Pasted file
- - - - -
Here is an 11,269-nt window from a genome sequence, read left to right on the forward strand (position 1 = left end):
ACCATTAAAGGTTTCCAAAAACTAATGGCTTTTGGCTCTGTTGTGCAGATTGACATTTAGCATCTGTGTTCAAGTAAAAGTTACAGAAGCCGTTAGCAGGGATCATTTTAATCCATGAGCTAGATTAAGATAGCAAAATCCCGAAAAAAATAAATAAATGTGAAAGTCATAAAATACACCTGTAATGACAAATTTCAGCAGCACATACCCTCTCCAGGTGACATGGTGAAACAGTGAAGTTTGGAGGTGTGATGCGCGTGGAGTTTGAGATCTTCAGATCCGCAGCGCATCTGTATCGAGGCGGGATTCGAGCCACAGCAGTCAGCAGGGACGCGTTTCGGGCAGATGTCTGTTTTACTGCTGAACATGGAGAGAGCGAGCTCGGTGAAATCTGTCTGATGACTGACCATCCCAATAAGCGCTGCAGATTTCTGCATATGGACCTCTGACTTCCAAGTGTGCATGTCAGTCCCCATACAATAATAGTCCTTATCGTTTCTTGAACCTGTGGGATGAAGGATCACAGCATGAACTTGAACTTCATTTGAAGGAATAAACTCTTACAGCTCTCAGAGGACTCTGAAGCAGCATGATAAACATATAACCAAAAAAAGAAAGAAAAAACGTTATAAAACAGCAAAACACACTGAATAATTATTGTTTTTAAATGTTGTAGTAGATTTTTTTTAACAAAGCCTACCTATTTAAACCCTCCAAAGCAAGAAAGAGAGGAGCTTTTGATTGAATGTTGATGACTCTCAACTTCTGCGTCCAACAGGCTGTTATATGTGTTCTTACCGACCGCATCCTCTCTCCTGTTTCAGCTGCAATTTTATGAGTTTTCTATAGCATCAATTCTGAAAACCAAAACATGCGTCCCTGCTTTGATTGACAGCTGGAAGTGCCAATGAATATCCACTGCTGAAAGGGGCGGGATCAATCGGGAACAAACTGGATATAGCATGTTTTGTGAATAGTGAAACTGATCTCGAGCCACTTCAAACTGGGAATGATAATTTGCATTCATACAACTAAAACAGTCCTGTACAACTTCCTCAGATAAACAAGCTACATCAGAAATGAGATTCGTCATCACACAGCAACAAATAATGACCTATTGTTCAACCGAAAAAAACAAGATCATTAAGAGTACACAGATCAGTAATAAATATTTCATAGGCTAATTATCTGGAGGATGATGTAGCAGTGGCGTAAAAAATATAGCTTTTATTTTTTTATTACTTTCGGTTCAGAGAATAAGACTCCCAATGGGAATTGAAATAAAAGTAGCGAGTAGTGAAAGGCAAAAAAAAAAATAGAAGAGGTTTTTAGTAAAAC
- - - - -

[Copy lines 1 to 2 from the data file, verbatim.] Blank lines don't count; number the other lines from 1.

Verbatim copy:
Here is an 11,269-nt window from a genome sequence, read left to right on the forward strand (position 1 = left end):
ACCATTAAAGGTTTCCAAAAACTAATGGCTTTTGGCTCTGTTGTGCAGATTGACATTTAGCATCTGTGTTCAAGTAAAAGTTACAGAAGCCGTTAGCAGGGATCATTTTAATCCATGAGCTAGATTAAGATAGCAAAATCCCGAAAAAAATAAATAAATGTGAAAGTCATAAAATACACCTGTAATGACAAATTTCAGCAGCACATACCCTCTCCAGGTGACATGGTGAAACAGTGAAGTTTGGAGGTGTGATGCGCGTGGAGTTTGAGATCTTCAGATCCGCAGCGCATCTGTATCGAGGCGGGATTCGAGCCACAGCAGTCAGCAGGGACGCGTTTCGGGCAGATGTCTGTTTTACTGCTGAACATGGAGAGAGCGAGCTCGGTGAAATCTGTCTGATGACTGACCATCCCAATAAGCGCTGCAGATTTCTGCATATGGACCTCTGACTTCCAAGTGTGCATGTCAGTCCCCATACAATAATAGTCCTTATCGTTTCTTGAACCTGTGGGATGAAGGATCACAGCATGAACTTGAACTTCATTTGAAGGAATAAACTCTTACAGCTCTCAGAGGACTCTGAAGCAGCATGATAAACATATAACCAAAAAAAGAAAGAAAAAACGTTATAAAACAGCAAAACACACTGAATAATTATTGTTTTTAAATGTTGTAGTAGATTTTTTTTAACAAAGCCTACCTATTTAAACCCTCCAAAGCAAGAAAGAGAGGAGCTTTTGATTGAATGTTGATGACTCTCAACTTCTGCGTCCAACAGGCTGTTATATGTGTTCTTACCGACCGCATCCTCTCTCCTGTTTCAGCTGCAATTTTATGAGTTTTCTATAGCATCAATTCTGAAAACCAAAACATGCGTCCCTGCTTTGATTGACAGCTGGAAGTGCCAATGAATATCCACTGCTGAAAGGGGCGGGATCAATCGGGAACAAACTGGATATAGCATGTTTTGTGAATAGTGAAACTGATCTCGAGCCACTTCAAACTGGGAATGATAATTTGCATTCATACAACTAAAACAGTCCTGTACAACTTCCTCAGATAAACAAGCTACATCAGAAATGAGATTCGTCATCACACAGCAACAAATAATGACCTATTGTTCAACCGAAAAAAACAAGATCATTAAGAGTACACAGATCAGTAATAAATATTTCATAGGCTAATTATCTGGAGGATGATGTAGCAGTGGCGTAAAAAATATAGCTTTTATTTTTTTATTACTTTCGGTTCAGAGAATAAGACTCCCAATGGGAATTGAAATAAAAGTAGCGAGTAGTGAAAGGCAAAAAAAAAAATAGAAGAGGTTTTTAGTAAAAC